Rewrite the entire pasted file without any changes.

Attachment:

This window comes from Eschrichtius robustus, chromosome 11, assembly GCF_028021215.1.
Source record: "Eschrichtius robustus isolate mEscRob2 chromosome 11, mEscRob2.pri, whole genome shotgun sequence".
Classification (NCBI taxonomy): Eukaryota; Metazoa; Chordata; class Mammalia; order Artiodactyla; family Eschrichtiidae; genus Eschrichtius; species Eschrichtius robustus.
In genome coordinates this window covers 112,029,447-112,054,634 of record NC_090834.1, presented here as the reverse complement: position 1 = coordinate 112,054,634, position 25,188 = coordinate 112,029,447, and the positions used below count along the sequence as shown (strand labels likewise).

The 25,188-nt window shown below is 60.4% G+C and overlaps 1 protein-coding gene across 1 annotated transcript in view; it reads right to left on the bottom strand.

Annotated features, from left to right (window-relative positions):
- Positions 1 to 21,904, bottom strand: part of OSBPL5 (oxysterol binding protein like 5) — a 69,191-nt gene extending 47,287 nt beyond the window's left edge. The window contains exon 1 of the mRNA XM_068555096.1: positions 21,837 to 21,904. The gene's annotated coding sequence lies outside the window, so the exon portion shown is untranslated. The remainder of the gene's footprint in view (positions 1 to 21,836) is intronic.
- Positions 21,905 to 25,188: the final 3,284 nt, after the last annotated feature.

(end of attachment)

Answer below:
This window comes from Eschrichtius robustus, chromosome 11, assembly GCF_028021215.1.
Source record: "Eschrichtius robustus isolate mEscRob2 chromosome 11, mEscRob2.pri, whole genome shotgun sequence".
Classification (NCBI taxonomy): Eukaryota; Metazoa; Chordata; class Mammalia; order Artiodactyla; family Eschrichtiidae; genus Eschrichtius; species Eschrichtius robustus.
In genome coordinates this window covers 112,029,447-112,054,634 of record NC_090834.1, presented here as the reverse complement: position 1 = coordinate 112,054,634, position 25,188 = coordinate 112,029,447, and the positions used below count along the sequence as shown (strand labels likewise).

The 25,188-nt window shown below is 60.4% G+C and overlaps 1 protein-coding gene across 1 annotated transcript in view; it reads right to left on the bottom strand.

Annotated features, from left to right (window-relative positions):
- Positions 1 to 21,904, bottom strand: part of OSBPL5 (oxysterol binding protein like 5) — a 69,191-nt gene extending 47,287 nt beyond the window's left edge. The window contains exon 1 of the mRNA XM_068555096.1: positions 21,837 to 21,904. The gene's annotated coding sequence lies outside the window, so the exon portion shown is untranslated. The remainder of the gene's footprint in view (positions 1 to 21,836) is intronic.
- Positions 21,905 to 25,188: the final 3,284 nt, after the last annotated feature.